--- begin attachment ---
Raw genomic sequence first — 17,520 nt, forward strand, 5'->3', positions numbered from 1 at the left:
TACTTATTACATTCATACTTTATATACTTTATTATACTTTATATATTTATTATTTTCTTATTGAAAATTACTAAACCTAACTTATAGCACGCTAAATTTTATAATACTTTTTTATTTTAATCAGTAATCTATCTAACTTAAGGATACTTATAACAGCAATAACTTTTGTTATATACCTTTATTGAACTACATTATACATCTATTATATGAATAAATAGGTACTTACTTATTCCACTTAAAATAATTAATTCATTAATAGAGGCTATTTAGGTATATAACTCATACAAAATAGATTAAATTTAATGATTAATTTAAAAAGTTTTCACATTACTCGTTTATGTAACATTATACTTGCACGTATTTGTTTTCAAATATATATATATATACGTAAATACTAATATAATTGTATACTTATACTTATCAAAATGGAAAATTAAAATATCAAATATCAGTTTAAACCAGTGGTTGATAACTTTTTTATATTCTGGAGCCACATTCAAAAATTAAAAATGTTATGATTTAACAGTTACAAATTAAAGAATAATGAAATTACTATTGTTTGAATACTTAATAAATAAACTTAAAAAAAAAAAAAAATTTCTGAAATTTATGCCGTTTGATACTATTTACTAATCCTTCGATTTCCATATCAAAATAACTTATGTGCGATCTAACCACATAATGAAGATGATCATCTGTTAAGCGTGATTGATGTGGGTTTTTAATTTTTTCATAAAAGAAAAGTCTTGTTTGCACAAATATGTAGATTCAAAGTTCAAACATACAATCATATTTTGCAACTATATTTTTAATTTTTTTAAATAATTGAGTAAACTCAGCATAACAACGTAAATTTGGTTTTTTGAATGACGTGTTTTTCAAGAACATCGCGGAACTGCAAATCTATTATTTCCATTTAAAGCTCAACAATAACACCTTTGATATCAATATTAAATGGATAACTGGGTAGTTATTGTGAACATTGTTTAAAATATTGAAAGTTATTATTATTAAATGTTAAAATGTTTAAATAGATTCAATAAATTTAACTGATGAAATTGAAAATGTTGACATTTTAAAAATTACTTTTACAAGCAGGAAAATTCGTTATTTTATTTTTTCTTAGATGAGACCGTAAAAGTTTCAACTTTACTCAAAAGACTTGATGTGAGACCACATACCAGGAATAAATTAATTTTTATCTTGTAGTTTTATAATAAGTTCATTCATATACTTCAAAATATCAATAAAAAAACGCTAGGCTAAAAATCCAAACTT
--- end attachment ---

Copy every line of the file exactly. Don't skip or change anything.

Raw genomic sequence first — 17,520 nt, forward strand, 5'->3', positions numbered from 1 at the left:
TACTTATTACATTCATACTTTATATACTTTATTATACTTTATATATTTATTATTTTCTTATTGAAAATTACTAAACCTAACTTATAGCACGCTAAATTTTATAATACTTTTTTATTTTAATCAGTAATCTATCTAACTTAAGGATACTTATAACAGCAATAACTTTTGTTATATACCTTTATTGAACTACATTATACATCTATTATATGAATAAATAGGTACTTACTTATTCCACTTAAAATAATTAATTCATTAATAGAGGCTATTTAGGTATATAACTCATACAAAATAGATTAAATTTAATGATTAATTTAAAAAGTTTTCACATTACTCGTTTATGTAACATTATACTTGCACGTATTTGTTTTCAAATATATATATATATACGTAAATACTAATATAATTGTATACTTATACTTATCAAAATGGAAAATTAAAATATCAAATATCAGTTTAAACCAGTGGTTGATAACTTTTTTATATTCTGGAGCCACATTCAAAAATTAAAAATGTTATGATTTAACAGTTACAAATTAAAGAATAATGAAATTACTATTGTTTGAATACTTAATAAATAAACTTAAAAAAAAAAAAAAATTTCTGAAATTTATGCCGTTTGATACTATTTACTAATCCTTCGATTTCCATATCAAAATAACTTATGTGCGATCTAACCACATAATGAAGATGATCATCTGTTAAGCGTGATTGATGTGGGTTTTTAATTTTTTCATAAAAGAAAAGTCTTGTTTGCACAAATATGTAGATTCAAAGTTCAAACATACAATCATATTTTGCAACTATATTTTTAATTTTTTTAAATAATTGAGTAAACTCAGCATAACAACGTAAATTTGGTTTTTTGAATGACGTGTTTTTCAAGAACATCGCGGAACTGCAAATCTATTATTTCCATTTAAAGCTCAACAATAACACCTTTGATATCAATATTAAATGGATAACTGGGTAGTTATTGTGAACATTGTTTAAAATATTGAAAGTTATTATTATTAAATGTTAAAATGTTTAAATAGATTCAATAAATTTAACTGATGAAATTGAAAATGTTGACATTTTAAAAATTACTTTTACAAGCAGGAAAATTCGTTATTTTATTTTTTCTTAGATGAGACCGTAAAAGTTTCAACTTTACTCAAAAGACTTGATGTGAGACCACATACCAGGAATAAATTAATTTTTATCTTGTAGTTTTATAATAAGTTCATTCATATACTTCAAAATATCAATAAAAAAACGCTAGGCTAAAAATCCAAACTT